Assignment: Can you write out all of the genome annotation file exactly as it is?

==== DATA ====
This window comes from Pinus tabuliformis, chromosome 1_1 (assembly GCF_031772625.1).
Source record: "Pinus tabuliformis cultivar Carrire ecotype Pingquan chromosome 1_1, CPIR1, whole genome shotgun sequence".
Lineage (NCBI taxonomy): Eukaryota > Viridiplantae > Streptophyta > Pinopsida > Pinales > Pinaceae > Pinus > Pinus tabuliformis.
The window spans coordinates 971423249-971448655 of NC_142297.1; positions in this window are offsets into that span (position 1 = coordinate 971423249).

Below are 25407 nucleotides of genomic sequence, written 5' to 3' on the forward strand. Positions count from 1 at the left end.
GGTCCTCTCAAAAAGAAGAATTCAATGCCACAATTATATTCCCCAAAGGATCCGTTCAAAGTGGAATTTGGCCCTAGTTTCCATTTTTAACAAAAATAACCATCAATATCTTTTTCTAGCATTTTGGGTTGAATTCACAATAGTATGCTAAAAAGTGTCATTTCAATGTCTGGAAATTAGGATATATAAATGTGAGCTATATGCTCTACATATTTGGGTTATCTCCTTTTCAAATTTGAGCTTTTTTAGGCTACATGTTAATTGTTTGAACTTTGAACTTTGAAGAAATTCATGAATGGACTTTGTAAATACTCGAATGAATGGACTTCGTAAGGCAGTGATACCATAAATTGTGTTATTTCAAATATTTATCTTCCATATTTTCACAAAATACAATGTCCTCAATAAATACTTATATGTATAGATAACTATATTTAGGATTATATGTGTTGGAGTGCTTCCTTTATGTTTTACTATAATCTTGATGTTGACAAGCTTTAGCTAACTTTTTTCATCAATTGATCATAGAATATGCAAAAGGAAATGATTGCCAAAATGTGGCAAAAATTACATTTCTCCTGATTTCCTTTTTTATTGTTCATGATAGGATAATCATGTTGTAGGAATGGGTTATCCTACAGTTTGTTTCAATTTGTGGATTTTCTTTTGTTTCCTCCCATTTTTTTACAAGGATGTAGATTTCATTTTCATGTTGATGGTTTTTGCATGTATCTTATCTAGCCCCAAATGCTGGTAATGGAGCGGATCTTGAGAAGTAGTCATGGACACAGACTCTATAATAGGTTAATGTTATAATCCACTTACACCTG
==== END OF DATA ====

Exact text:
This window comes from Pinus tabuliformis, chromosome 1_1 (assembly GCF_031772625.1).
Source record: "Pinus tabuliformis cultivar Carrire ecotype Pingquan chromosome 1_1, CPIR1, whole genome shotgun sequence".
Lineage (NCBI taxonomy): Eukaryota > Viridiplantae > Streptophyta > Pinopsida > Pinales > Pinaceae > Pinus > Pinus tabuliformis.
The window spans coordinates 971423249-971448655 of NC_142297.1; positions in this window are offsets into that span (position 1 = coordinate 971423249).

Below are 25407 nucleotides of genomic sequence, written 5' to 3' on the forward strand. Positions count from 1 at the left end.
GGTCCTCTCAAAAAGAAGAATTCAATGCCACAATTATATTCCCCAAAGGATCCGTTCAAAGTGGAATTTGGCCCTAGTTTCCATTTTTAACAAAAATAACCATCAATATCTTTTTCTAGCATTTTGGGTTGAATTCACAATAGTATGCTAAAAAGTGTCATTTCAATGTCTGGAAATTAGGATATATAAATGTGAGCTATATGCTCTACATATTTGGGTTATCTCCTTTTCAAATTTGAGCTTTTTTAGGCTACATGTTAATTGTTTGAACTTTGAACTTTGAAGAAATTCATGAATGGACTTTGTAAATACTCGAATGAATGGACTTCGTAAGGCAGTGATACCATAAATTGTGTTATTTCAAATATTTATCTTCCATATTTTCACAAAATACAATGTCCTCAATAAATACTTATATGTATAGATAACTATATTTAGGATTATATGTGTTGGAGTGCTTCCTTTATGTTTTACTATAATCTTGATGTTGACAAGCTTTAGCTAACTTTTTTCATCAATTGATCATAGAATATGCAAAAGGAAATGATTGCCAAAATGTGGCAAAAATTACATTTCTCCTGATTTCCTTTTTTATTGTTCATGATAGGATAATCATGTTGTAGGAATGGGTTATCCTACAGTTTGTTTCAATTTGTGGATTTTCTTTTGTTTCCTCCCATTTTTTTACAAGGATGTAGATTTCATTTTCATGTTGATGGTTTTTGCATGTATCTTATCTAGCCCCAAATGCTGGTAATGGAGCGGATCTTGAGAAGTAGTCATGGACACAGACTCTATAATAGGTTAATGTTATAATCCACTTACACCTG